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Title: Technoromantics, Maker Culture and Critical Neo-Luddism
Authors: O'Gorman, Marcel
Issue Date: 23-Jun-2016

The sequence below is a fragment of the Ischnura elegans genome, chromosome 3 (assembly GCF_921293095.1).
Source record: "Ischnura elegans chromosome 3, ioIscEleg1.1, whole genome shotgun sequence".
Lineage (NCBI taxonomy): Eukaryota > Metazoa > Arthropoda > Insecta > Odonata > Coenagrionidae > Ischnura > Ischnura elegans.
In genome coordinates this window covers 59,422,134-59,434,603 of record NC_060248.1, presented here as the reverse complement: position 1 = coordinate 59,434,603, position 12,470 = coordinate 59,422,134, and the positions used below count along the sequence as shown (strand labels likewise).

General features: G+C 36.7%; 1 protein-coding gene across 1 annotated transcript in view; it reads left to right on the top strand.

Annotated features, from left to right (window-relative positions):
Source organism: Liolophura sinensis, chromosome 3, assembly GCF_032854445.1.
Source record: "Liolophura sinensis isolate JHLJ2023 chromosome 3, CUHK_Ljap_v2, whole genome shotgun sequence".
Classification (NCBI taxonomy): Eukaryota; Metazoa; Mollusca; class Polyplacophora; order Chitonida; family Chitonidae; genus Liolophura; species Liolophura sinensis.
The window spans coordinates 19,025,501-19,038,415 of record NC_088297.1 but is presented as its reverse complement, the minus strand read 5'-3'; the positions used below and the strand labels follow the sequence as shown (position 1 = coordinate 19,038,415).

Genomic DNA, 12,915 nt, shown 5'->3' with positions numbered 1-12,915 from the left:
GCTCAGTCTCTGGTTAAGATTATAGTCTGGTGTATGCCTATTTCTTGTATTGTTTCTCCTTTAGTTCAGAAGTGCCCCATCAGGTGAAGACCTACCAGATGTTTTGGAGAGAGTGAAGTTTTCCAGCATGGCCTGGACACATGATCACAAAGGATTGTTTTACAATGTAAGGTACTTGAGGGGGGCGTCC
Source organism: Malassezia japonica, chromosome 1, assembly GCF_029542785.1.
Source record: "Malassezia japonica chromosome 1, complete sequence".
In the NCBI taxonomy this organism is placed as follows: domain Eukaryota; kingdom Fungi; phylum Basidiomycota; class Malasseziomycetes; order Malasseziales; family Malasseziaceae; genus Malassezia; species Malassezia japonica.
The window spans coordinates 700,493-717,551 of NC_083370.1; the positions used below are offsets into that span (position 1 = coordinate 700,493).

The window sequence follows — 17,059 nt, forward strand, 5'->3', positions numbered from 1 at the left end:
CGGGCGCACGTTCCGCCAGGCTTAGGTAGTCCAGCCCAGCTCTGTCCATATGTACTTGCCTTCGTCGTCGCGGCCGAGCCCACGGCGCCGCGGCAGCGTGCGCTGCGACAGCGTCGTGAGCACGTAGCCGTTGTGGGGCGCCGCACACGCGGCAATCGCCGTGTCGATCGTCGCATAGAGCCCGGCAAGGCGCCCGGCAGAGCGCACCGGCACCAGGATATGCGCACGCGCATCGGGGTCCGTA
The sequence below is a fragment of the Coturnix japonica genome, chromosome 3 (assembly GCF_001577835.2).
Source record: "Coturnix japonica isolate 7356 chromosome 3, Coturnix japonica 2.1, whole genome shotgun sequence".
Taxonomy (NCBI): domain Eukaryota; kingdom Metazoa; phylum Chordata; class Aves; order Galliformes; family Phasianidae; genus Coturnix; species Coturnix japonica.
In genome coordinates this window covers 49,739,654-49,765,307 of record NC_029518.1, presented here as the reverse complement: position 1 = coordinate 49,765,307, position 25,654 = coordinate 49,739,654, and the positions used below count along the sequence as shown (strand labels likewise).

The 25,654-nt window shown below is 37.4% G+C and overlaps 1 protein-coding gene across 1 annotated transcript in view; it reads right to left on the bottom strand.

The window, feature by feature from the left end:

Abstract: ‘Critical Making’ ­ understood as hybrid conceptual/material practices supported by humanistic theories and assumptions ­ are increasingly en vogue. Increasingly, humanities faculties in North America are developing programs that incorporate making as key pedagogical and research components. This panel brings together directors, faculty, and graduate students from three such programs; Critical Media Lab (Waterloo), Critical Making Lab (U of T), and Hexagram (Concordia). The panel seeks to foster a dialogue on the role of “making” within the humanities as well as to situate these practices within a broader historical context. We ask: What is the pedagogical/ epistemological value of “making” as a complement to conventional scholarly activities such as written analysis and critique? Is the emphasis on materiality and concrete practices in this context a reaction to a perceived de­materialization within digital culture? By convening this panel, we hope to address recent skepticism about “making” within the context of the Digital Humanities. For instance, the resurgence of “making” within the culture at 8 large has been criticized for fetishizing materiality and artisanal modes of production. Similarly, Richard Grusin argues that within the emerging paradigm of the Digital Humanities, too much emphasis is placed on digital media practices (coding and software design) at the expense of more conventional modes of academic pedagogy such as close reading and essay writing. By addressing some of these areas of critique, the panel will map some of the ways in which conceptual/material practices both challenge and reinforce conventional pedagogical practices and assumptions in the humanities.
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